Northern pets get checkupDogs in the North smell great, says veterinarian
Northern News Services
Monday, August 10, 2015
Connie Varnhagen has met and treated Nunavummiut pets three years running, and one of her favourite things is how nice the dogs smell.
Connie Varnhagen performs a dentistry
procedure on a dog. - photo courtesy of Connie Varnhagen
"Everybody in the North is taking very good care of their animals, at least in the communities we've seen," said Varnhagen, a registered veterinary technician with the Alberta Helping Animals Society.
"One of my favourite things is because the animals are eating lots of fish, their coats are amazing and they smell really good."
Varnhagen just returned home from her annual Northern journey with a team of veterinarians and veterinary technologists to Cambridge Bay and Kugluktuk.
She provides charity animal care services, focusing on spaying, neutering, vaccinations and other operations.
Companies sponsor many of her supplies, while the community pays her team's flights. All vaccinations were donated this year but pet owners also offset the cost of some of the more demanding visits.
"We love going up there," said Varnhagen. "It's really a wonderful experience. The people are wonderful. The animals - well, they don't all like us - but they're wonderful."
During a short window each summer, she sees as many pets as possible. This year, she estimated the team saw 135 dogs and about 25 cats.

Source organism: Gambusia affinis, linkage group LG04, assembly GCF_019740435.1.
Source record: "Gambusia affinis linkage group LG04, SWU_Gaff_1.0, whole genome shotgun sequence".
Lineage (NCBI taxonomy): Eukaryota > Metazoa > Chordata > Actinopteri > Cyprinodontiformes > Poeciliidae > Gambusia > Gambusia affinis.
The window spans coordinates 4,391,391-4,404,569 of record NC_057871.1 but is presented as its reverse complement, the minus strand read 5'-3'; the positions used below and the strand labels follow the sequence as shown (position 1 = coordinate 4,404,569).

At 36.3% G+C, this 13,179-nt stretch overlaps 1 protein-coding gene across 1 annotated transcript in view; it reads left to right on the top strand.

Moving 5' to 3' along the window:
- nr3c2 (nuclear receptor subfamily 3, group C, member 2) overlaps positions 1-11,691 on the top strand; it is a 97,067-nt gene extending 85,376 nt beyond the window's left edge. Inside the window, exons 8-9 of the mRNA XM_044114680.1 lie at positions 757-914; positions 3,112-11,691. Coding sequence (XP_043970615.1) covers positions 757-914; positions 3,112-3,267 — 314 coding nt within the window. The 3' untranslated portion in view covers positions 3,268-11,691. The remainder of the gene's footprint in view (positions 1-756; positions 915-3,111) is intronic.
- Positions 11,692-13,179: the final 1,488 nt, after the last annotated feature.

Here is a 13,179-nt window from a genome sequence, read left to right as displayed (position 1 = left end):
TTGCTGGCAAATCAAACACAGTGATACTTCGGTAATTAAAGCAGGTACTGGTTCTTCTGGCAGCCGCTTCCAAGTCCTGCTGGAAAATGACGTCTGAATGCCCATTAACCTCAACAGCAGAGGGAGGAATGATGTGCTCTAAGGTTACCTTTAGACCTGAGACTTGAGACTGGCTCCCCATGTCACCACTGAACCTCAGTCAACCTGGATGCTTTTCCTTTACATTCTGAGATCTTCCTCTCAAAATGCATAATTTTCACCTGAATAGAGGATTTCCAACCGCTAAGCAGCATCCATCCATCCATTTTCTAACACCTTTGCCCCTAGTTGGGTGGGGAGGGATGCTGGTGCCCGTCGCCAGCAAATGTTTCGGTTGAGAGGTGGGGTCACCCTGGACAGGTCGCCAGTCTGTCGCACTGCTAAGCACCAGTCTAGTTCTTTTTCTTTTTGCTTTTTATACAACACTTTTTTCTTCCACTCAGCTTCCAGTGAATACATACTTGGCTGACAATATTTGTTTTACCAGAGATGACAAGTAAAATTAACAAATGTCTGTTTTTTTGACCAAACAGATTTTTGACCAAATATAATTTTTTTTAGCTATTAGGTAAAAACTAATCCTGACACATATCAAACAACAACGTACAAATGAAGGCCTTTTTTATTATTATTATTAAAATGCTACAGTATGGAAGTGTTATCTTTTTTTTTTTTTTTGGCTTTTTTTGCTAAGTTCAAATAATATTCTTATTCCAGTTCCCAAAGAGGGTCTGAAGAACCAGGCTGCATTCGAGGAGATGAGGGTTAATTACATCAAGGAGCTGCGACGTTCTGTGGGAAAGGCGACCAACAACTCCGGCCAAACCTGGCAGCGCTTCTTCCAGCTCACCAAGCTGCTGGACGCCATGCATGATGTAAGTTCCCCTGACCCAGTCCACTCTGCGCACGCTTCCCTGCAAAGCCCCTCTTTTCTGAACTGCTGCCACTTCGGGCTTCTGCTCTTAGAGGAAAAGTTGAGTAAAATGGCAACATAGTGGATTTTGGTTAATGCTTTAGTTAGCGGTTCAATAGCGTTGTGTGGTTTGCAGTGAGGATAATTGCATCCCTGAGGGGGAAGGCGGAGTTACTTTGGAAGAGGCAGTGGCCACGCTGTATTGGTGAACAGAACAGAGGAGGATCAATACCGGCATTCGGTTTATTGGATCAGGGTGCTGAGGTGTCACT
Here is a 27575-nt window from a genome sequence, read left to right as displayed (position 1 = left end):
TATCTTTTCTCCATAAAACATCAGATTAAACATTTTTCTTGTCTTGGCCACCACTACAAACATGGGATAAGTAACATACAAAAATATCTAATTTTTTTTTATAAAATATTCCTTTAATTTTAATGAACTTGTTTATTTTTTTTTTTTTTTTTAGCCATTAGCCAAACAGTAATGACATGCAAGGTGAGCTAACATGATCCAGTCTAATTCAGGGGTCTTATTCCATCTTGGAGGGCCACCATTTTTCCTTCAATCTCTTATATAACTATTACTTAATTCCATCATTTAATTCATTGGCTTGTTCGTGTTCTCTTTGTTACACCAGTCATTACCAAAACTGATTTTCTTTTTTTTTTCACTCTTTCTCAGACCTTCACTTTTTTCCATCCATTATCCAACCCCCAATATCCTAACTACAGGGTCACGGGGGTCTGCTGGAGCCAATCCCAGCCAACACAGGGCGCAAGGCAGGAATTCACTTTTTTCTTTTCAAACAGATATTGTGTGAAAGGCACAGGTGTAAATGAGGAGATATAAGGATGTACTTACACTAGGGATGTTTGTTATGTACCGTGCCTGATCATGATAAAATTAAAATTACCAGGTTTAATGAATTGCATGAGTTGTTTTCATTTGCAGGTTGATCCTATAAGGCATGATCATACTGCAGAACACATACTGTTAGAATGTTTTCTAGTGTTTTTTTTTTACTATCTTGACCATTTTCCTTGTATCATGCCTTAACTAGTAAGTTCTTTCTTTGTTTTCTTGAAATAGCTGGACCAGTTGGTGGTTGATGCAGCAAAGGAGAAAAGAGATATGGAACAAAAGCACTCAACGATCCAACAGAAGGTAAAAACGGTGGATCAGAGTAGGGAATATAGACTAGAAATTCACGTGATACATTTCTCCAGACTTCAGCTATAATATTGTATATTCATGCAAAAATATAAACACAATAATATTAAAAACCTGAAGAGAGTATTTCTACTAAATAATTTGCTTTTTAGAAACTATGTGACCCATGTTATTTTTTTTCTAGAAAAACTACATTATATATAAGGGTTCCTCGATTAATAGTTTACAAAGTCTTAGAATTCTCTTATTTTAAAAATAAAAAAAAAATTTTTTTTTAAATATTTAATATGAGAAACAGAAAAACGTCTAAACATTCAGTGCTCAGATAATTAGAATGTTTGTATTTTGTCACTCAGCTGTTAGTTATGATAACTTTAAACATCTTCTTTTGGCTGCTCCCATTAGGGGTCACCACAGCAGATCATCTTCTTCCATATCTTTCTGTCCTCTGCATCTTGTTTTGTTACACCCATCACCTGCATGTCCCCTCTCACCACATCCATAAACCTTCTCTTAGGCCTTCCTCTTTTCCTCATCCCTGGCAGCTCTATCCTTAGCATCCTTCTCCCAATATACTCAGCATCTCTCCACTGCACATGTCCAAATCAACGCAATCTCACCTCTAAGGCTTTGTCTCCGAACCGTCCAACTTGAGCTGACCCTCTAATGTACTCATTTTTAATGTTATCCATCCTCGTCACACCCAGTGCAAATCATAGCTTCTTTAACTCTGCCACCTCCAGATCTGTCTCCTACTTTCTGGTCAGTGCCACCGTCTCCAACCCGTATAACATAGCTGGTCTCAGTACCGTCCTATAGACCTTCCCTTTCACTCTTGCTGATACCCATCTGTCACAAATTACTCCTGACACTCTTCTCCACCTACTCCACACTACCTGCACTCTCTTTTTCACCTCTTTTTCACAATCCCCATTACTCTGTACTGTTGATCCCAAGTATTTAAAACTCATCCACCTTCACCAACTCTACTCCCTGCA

Varnhagen puts a special emphasis on spaying and neutering because of overpopulation in the North, she said. Dogs that are not fixed can display aggressive behaviour and have other problems.
Vaccinations are another focus. In years past, Varnhagen has toured cabins around the communities, knocking on doors and asking if she can poke the owner's dogs with a needle, then moving on to the next one.
De-worming efforts have helped reduce the prevalence of the echinococcus internal worm parasite in dogs, which can be very harmful to toddlers. The parasite is found in Arctic char and muskoxen and is a danger if meat is not frozen or dried before consumption.
"The problem with it is it can cause huge amounts of illness to children," said Varnhagen. "We want to make sure the dogs don't transmit this parasite to children.
"A lot of times as you're cleaning the fish, you toss little bits down for the dogs, and particularly the kids pick up the larvae and end up being very sick from it. It can cause tumours and cysts in the livers, but also in the lungs and in the brain."
Her team is small, so Varnhagen relies heavily on the community to help out during her blitz sessions in the North.
"If we're doing 14 to 16 surgeries a day and trying to do 30 or 40 exams a day, we need help with watching animals as they recover, helping prepare animals for surgery," she said. "Many people show up to these clinics not only to get their animal fixed or vaccinated but to help out."
Dentistry was a common job this year, she said. Varnhagen was also glad to see more older dogs and familiar faces.
"Many of the animals, especially the larger dogs, are doing a good job with their teeth by getting bones and hard meat for them to chew," she said. "But some of these smaller animals and some of the cats don't have as good bones in their diet so they need dental work."
One of her highlights this year was entertainment provided by a woman in Kugluktuk who had a huge dog she had taught to do tricks.
She thinks Northerners are doing a good job of raising their pets.
"You can see examples of the human-animal bond between every owner and their dog or cat," said Varnhagen.